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Why molecular weight of cetearyl alcohol is 512.94 instead of ~250
Posted by Abdullah on February 7, 2023 at 7:10 amMolecular weight of stearyl alcohol is 270.49
Molecular weight of cetyl alcohol is 242.44
So how according to this website and all all websites in google search molecular weight of cetearyl alcohol is 512.94?
https://www.upichem.com/products/cetostearylalcohol3070flke/
 This discussion was modified 1 year, 2 months ago by Perry44.
Abdullah replied 1 year, 2 months ago 4 Members · 12 Replies 
12 Replies

I think they just added two masses like it is one molecule. But as I understand cetearyl alcohol is not a molecule but a mix of ingredients? I am not a chemist and I am not sure if molecular weight can be applied to a mix of ingredients?
 This reply was modified 1 year, 2 months ago by fareloz.

Yeah, I think this is just an error. These brochures are usually put together by people who don’t have a chemistry background.

I just googled “what molecural weight has cetearyl alcohol” and every website claims it has 512+…
 This reply was modified 1 year, 2 months ago by fareloz.

I asked ChatGPT and it said…
“The molecular weight of cetearyl alcohol is 392.62 g/mol.“
I don’t think that is correct either.
More from ChatGPT 
“The sum of the molecular weights of cetyl alcohol (C16H32O) and stearyl alcohol (C18H38O) is approximately 410 g/mol.
To calculate this, we first need to determine the atomic weight of each element in the molecule and then multiply it by the number of atoms of that element in the molecule. The atomic weights of carbon (C), hydrogen (H), and oxygen (O) can be taken from the periodic table.
For cetyl alcohol, the molecular weight is:
16 (C) * 12.01 (atomic weight of C) + 32 (H) * 1.01 (atomic weight of H) + 1 (O) * 16 (atomic weight of O) = 192.48 g/mol
For stearyl alcohol, the molecular weight is:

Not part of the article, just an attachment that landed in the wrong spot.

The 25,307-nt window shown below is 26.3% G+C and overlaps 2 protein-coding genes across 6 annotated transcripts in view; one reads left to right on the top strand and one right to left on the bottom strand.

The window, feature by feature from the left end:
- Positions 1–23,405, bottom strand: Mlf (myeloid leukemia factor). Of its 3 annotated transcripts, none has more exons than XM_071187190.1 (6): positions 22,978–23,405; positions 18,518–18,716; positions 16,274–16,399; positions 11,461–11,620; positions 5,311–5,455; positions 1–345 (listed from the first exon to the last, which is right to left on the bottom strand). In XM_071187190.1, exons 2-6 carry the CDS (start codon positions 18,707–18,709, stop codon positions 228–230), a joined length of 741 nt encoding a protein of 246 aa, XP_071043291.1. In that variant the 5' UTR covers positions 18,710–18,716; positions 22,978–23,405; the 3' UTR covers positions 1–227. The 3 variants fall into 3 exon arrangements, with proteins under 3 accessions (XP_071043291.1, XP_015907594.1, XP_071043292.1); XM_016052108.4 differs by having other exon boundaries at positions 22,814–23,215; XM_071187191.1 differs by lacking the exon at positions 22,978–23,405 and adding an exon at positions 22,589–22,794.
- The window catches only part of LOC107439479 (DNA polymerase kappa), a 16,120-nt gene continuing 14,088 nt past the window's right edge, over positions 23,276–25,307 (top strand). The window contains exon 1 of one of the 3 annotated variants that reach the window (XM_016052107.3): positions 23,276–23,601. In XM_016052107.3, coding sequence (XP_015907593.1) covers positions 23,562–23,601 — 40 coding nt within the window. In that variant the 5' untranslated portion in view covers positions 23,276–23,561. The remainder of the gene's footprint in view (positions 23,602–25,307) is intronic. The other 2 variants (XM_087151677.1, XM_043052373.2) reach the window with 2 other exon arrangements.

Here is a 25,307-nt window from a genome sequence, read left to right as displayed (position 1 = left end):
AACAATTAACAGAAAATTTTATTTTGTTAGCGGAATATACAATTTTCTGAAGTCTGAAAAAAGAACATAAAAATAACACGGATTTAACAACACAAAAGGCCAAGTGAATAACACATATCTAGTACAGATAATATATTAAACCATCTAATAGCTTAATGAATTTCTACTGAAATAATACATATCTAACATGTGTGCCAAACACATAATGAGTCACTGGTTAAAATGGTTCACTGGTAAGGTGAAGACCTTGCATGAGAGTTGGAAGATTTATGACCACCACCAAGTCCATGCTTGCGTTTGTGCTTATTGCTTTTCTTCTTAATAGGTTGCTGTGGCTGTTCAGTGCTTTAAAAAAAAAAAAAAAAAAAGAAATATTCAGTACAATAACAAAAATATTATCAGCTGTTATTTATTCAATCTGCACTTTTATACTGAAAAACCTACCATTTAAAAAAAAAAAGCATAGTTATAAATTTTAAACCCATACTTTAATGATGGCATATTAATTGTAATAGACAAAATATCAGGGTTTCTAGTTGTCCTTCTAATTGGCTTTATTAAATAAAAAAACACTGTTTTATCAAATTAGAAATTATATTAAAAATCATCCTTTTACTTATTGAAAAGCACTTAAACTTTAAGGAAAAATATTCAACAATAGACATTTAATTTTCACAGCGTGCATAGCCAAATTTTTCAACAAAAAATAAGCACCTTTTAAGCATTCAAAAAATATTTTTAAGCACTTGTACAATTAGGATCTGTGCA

18 (C) * 12.01 (atomic weight of C) + 38 (H) * 1.01 (atomic weight of H) + 1 (O) * 16 (atomic weight of O) = 218.36 g/mol
Finally, the sum of the molecular weights of cetyl alcohol and stearyl alcohol is:
192.48 + 218.36 = 410.84 g/mol
Note: This is an approximate value, and the actual molecular weight of cetearyl alcohol may slightly vary depending on its specific composition.“
So, I think the average molecular weight is (x)192.48 + (y)(218.36)
In this case x = fraction of cetyl alcohol and y = fraction of stearyl alcohol
I see your point, but could you explain how it actually should be calculated? I tried to search what is molar mass (I still suspect molecular weight is wrong term since as I understand cetearyl alcohol is a mix of two substances in some ratio) of mixes but can’t find easy answer.

See my edited previous comment. The calculation is in the last paragraph.




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@Perry Sorry but when i calculated the molecular weight of cetyl and stearyl alcohol from their atomic weight, it was 242.44116 & 270.49432 . Are you sure there is no mistake in your calculation?
Then some new questions.
1. Is cetearyl alcohol a new molecule by itself or just a mixture of two other molecules?
2. Why did you sum the molecular weight of cetyl and stearyl to get the molecular weight of cetearyl alcohol?
3. If in a formula we add 1% ceyl alcohol & 1% stearyl alcohol, would it be the same as 2% cetearyl alcohol 50:50?
In this lecture the instructor says molecular weight of cetearyl alcohol is 250, and it is the weight of cetearyl alcohol 70:30 if we calculate it from atomic weight. What is your comment on this one?
https://youtu.be/TYFDRkRclK0
@Abdullah Your molar weights for both Cetyl and Stearyl alcohol are correct. Perry used the values ChatGPT gave him, but what he wanted to show is how to calculate the average molecular weight for Cetearyl alcohol using mole fractions of Cetyl and Stearyl alcohol.
You do not sum the molecular weight of Cetyl and Stearyl alcohol, since they are independent molecules present in the mixture (they are not a dimer, in which case the addition would be valid).
The instructor in your video (Dr. Ricardo Diez) uses a value of 250 g/mol for Cetearyl alcohol since he’s considering a 50/50 mixture (it should be around 256 g/mol, but he doesn’t need to be precise to show how to make those calculations, nor that the difference would change his results much).


It becomes a big problem when making LGN and calculating moles of fatty alcohol.
There is a bit difference. Almond two time.
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